Terminating an employee isn’t easy — unless you’re Elon Musk. In March, Tesla’s CEO expanded his much discussed firing sprees to the human resources department, laying off about one-third of the global recruiting team.
Musk may not have trouble telling people to leave, but most other bosses do. In the rest of the world, firing someone means telling another human you’ve made the decision to cut off his or her livelihood. When you recruited that person yourself, the termination stings twice as much.
Because the process is so unpleasant, many bosses avoid firing people who have long overstayed their welcome. Unfortunately, having those difficult conversations is part of the job, and when someone needs to go, you should never sit on the decision out of guilt or dread.
When action is necessary
When team members fail to live up to expectations, their low standards don’t just affect the company’s bottom line: Given enough time, a bad worker will encourage others to lower their productivity and drive the best employees away.
In other instances, some employees simply don’t fit their roles. Managers who continue to let bad fits flounder are doing a disservice to the company and the employee. Underperformers usually don’t want to sabotage their employers. In most cases, they’re just unhappy. Regardless, the boss needs to end the relationship so both sides can move on.
If you’re on the fence about firing someone, these three signs suggest an employee has stayed too long:
Firing the person feels easy — Firing someone should always be difficult. If the decision is easy, you waited too long to cut ties. It’s better to fire someone too early than too late. Watch for the warning signs, provide second chances, and offer performance guidance, but if the employee doesn’t improve, cut the cord and move on.
We hired one employee who was an obvious mismatch from day one. Because many of us participated in the hiring process, no one felt personally accountable. The tension grew, and by the time we knew we had to move on, we’d damaged his short-term prospects and harmed team morale.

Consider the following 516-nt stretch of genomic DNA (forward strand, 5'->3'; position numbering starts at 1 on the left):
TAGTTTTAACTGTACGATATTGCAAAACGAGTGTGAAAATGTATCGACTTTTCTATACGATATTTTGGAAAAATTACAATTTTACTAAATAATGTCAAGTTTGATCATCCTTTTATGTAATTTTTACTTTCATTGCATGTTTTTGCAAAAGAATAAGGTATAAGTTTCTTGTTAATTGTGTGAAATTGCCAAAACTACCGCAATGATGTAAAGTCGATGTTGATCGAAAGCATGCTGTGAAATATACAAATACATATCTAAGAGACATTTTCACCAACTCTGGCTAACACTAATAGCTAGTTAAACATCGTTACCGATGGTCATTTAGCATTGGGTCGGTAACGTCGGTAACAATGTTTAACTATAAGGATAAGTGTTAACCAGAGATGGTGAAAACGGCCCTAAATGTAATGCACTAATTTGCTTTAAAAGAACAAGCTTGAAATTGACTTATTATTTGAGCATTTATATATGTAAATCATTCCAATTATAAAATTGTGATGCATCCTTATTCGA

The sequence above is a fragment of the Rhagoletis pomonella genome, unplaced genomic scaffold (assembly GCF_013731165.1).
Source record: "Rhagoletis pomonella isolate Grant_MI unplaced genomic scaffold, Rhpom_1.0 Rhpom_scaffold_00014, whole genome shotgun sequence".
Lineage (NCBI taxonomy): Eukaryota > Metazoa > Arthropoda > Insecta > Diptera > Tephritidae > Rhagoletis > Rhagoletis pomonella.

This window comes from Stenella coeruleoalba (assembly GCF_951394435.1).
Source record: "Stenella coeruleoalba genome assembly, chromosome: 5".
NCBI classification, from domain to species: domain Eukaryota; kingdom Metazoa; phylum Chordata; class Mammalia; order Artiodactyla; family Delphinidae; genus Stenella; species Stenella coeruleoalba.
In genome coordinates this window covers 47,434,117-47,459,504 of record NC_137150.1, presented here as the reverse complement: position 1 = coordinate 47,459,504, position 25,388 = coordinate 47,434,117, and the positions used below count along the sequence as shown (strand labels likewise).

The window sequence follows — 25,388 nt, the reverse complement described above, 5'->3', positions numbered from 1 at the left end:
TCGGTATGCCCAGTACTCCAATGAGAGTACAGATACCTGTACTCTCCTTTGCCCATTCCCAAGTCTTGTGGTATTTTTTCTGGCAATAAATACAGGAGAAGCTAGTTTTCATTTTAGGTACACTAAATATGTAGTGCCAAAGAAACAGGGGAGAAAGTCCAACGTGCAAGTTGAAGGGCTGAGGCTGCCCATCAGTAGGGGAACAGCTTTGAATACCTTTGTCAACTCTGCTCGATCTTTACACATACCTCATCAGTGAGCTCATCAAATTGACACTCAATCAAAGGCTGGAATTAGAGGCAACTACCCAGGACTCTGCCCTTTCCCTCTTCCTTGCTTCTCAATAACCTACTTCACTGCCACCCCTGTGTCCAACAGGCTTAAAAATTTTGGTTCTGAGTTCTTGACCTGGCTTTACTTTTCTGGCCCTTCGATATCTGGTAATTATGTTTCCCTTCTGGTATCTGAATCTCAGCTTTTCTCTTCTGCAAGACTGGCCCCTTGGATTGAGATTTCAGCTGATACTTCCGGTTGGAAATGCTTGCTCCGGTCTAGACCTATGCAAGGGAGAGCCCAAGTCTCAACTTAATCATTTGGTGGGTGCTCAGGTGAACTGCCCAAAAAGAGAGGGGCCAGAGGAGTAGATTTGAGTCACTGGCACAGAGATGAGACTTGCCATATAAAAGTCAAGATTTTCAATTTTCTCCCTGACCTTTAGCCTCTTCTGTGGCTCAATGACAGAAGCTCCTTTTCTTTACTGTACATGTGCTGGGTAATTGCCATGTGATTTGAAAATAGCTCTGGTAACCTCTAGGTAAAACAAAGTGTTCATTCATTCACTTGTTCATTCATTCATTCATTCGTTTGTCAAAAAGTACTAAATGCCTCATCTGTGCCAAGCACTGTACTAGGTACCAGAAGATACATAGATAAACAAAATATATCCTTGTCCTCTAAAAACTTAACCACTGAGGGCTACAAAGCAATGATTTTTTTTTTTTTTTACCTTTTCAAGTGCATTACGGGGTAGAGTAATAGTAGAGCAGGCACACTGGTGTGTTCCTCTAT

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Others are affected — The impact of an underperforming teammate is often felt across the staff. After surveying more than 1,700 professionals, Eagle Hill Consulting found that 68% of respondents felt low performers hurt workplace morale, and an additional 44% said low performers increase workloads for high performers. Respondents also reported that managers typically dedicate more time to managing weaker team members, ultimately dropping the ball elsewhere.
Team members should be the last to figure out that a new hire isn’t working out. If people start asking why an individual is still around, management has already failed. When other team members feel comfortable expressing their concerns, it’s a surefire sign the underperforming employee needs to go.
You feel uncomfortable giving the individual a recommendation — If a bad hire stays so long that you feel personally insulted by the individual’s performance, that’s not on the employee — it’s on you. Cut ties with underperformers while you still feel comfortable recommending them to other companies. Just because they don’t fit your business doesn’t mean they’ll fail in another company or position. It might feel premature, but both of you will be better off with an early exit.
Keeping a struggling employee on board might feel like an act of kindness — but it’s not. Don’t wait until resentment sets in to let go of a dud hire. Acknowledge the mistake, sit down for a tough conversation, and part ways on good terms.